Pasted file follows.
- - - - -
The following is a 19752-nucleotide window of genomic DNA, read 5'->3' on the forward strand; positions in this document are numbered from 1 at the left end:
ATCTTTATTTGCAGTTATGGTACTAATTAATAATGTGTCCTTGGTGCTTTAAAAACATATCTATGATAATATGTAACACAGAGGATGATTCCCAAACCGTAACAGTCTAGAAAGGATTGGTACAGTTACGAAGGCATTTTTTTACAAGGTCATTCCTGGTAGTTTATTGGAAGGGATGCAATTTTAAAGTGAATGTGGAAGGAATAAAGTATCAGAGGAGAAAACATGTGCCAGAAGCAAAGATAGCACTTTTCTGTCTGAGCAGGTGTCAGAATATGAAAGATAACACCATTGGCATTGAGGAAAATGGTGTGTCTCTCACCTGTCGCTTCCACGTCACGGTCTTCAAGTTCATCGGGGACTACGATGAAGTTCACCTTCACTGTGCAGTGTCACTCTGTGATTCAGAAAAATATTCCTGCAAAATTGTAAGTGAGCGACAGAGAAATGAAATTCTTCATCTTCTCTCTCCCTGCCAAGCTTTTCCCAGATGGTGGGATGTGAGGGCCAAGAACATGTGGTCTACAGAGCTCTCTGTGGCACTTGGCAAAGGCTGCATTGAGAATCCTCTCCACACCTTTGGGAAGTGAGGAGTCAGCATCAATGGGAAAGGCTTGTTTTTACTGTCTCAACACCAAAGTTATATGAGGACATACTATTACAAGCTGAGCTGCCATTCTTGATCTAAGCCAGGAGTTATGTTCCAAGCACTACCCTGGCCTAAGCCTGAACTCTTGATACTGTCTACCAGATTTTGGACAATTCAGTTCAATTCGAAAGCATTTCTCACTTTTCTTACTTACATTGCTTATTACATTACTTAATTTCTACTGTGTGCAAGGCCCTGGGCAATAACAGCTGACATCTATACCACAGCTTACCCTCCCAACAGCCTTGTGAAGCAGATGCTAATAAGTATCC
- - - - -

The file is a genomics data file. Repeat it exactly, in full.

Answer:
The following is a 19752-nucleotide window of genomic DNA, read 5'->3' on the forward strand; positions in this document are numbered from 1 at the left end:
ATCTTTATTTGCAGTTATGGTACTAATTAATAATGTGTCCTTGGTGCTTTAAAAACATATCTATGATAATATGTAACACAGAGGATGATTCCCAAACCGTAACAGTCTAGAAAGGATTGGTACAGTTACGAAGGCATTTTTTTACAAGGTCATTCCTGGTAGTTTATTGGAAGGGATGCAATTTTAAAGTGAATGTGGAAGGAATAAAGTATCAGAGGAGAAAACATGTGCCAGAAGCAAAGATAGCACTTTTCTGTCTGAGCAGGTGTCAGAATATGAAAGATAACACCATTGGCATTGAGGAAAATGGTGTGTCTCTCACCTGTCGCTTCCACGTCACGGTCTTCAAGTTCATCGGGGACTACGATGAAGTTCACCTTCACTGTGCAGTGTCACTCTGTGATTCAGAAAAATATTCCTGCAAAATTGTAAGTGAGCGACAGAGAAATGAAATTCTTCATCTTCTCTCTCCCTGCCAAGCTTTTCCCAGATGGTGGGATGTGAGGGCCAAGAACATGTGGTCTACAGAGCTCTCTGTGGCACTTGGCAAAGGCTGCATTGAGAATCCTCTCCACACCTTTGGGAAGTGAGGAGTCAGCATCAATGGGAAAGGCTTGTTTTTACTGTCTCAACACCAAAGTTATATGAGGACATACTATTACAAGCTGAGCTGCCATTCTTGATCTAAGCCAGGAGTTATGTTCCAAGCACTACCCTGGCCTAAGCCTGAACTCTTGATACTGTCTACCAGATTTTGGACAATTCAGTTCAATTCGAAAGCATTTCTCACTTTTCTTACTTACATTGCTTATTACATTACTTAATTTCTACTGTGTGCAAGGCCCTGGGCAATAACAGCTGACATCTATACCACAGCTTACCCTCCCAACAGCCTTGTGAAGCAGATGCTAATAAGTATCC